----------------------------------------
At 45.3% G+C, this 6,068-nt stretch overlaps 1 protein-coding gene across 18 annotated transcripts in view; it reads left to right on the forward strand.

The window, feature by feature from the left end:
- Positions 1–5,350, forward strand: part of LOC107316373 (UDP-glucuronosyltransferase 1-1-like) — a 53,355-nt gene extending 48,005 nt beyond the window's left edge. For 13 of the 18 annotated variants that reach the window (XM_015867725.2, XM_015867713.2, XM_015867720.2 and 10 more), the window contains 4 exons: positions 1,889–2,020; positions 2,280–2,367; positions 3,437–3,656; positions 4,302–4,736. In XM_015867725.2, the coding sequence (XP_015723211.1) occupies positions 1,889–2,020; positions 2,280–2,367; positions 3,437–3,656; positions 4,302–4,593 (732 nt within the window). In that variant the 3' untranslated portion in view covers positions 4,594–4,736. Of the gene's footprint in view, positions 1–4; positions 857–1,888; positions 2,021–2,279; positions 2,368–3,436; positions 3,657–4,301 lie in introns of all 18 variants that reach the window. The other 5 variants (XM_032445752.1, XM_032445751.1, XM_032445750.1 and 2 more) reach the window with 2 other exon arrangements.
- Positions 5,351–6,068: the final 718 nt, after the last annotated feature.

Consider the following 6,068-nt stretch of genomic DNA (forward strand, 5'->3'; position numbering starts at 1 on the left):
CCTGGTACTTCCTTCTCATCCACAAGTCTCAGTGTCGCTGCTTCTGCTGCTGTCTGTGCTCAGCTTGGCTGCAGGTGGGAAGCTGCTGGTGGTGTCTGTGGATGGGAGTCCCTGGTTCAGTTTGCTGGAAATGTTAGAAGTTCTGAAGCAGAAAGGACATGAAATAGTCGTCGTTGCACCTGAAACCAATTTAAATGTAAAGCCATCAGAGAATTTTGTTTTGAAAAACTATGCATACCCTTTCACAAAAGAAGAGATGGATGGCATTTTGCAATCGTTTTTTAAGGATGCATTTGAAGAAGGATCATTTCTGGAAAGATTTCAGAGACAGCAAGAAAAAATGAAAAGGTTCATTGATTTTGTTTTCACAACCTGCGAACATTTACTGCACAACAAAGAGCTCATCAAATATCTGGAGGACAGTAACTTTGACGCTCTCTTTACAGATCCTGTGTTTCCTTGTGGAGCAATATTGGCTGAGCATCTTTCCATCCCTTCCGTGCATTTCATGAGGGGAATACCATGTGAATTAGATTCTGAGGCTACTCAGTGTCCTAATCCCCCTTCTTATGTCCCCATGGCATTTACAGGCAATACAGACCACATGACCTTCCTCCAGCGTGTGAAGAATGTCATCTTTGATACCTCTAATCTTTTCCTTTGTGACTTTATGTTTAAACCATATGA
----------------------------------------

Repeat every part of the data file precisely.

At 45.3% G+C, this 6,068-nt stretch overlaps 1 protein-coding gene across 18 annotated transcripts in view; it reads left to right on the forward strand.

The window, feature by feature from the left end:
- Positions 1–5,350, forward strand: part of LOC107316373 (UDP-glucuronosyltransferase 1-1-like) — a 53,355-nt gene extending 48,005 nt beyond the window's left edge. For 13 of the 18 annotated variants that reach the window (XM_015867725.2, XM_015867713.2, XM_015867720.2 and 10 more), the window contains 4 exons: positions 1,889–2,020; positions 2,280–2,367; positions 3,437–3,656; positions 4,302–4,736. In XM_015867725.2, the coding sequence (XP_015723211.1) occupies positions 1,889–2,020; positions 2,280–2,367; positions 3,437–3,656; positions 4,302–4,593 (732 nt within the window). In that variant the 3' untranslated portion in view covers positions 4,594–4,736. Of the gene's footprint in view, positions 1–4; positions 857–1,888; positions 2,021–2,279; positions 2,368–3,436; positions 3,657–4,301 lie in introns of all 18 variants that reach the window. The other 5 variants (XM_032445752.1, XM_032445751.1, XM_032445750.1 and 2 more) reach the window with 2 other exon arrangements.
- Positions 5,351–6,068: the final 718 nt, after the last annotated feature.

Consider the following 6,068-nt stretch of genomic DNA (forward strand, 5'->3'; position numbering starts at 1 on the left):
CCTGGTACTTCCTTCTCATCCACAAGTCTCAGTGTCGCTGCTTCTGCTGCTGTCTGTGCTCAGCTTGGCTGCAGGTGGGAAGCTGCTGGTGGTGTCTGTGGATGGGAGTCCCTGGTTCAGTTTGCTGGAAATGTTAGAAGTTCTGAAGCAGAAAGGACATGAAATAGTCGTCGTTGCACCTGAAACCAATTTAAATGTAAAGCCATCAGAGAATTTTGTTTTGAAAAACTATGCATACCCTTTCACAAAAGAAGAGATGGATGGCATTTTGCAATCGTTTTTTAAGGATGCATTTGAAGAAGGATCATTTCTGGAAAGATTTCAGAGACAGCAAGAAAAAATGAAAAGGTTCATTGATTTTGTTTTCACAACCTGCGAACATTTACTGCACAACAAAGAGCTCATCAAATATCTGGAGGACAGTAACTTTGACGCTCTCTTTACAGATCCTGTGTTTCCTTGTGGAGCAATATTGGCTGAGCATCTTTCCATCCCTTCCGTGCATTTCATGAGGGGAATACCATGTGAATTAGATTCTGAGGCTACTCAGTGTCCTAATCCCCCTTCTTATGTCCCCATGGCATTTACAGGCAATACAGACCACATGACCTTCCTCCAGCGTGTGAAGAATGTCATCTTTGATACCTCTAATCTTTTCCTTTGTGACTTTATGTTTAAACCATATGA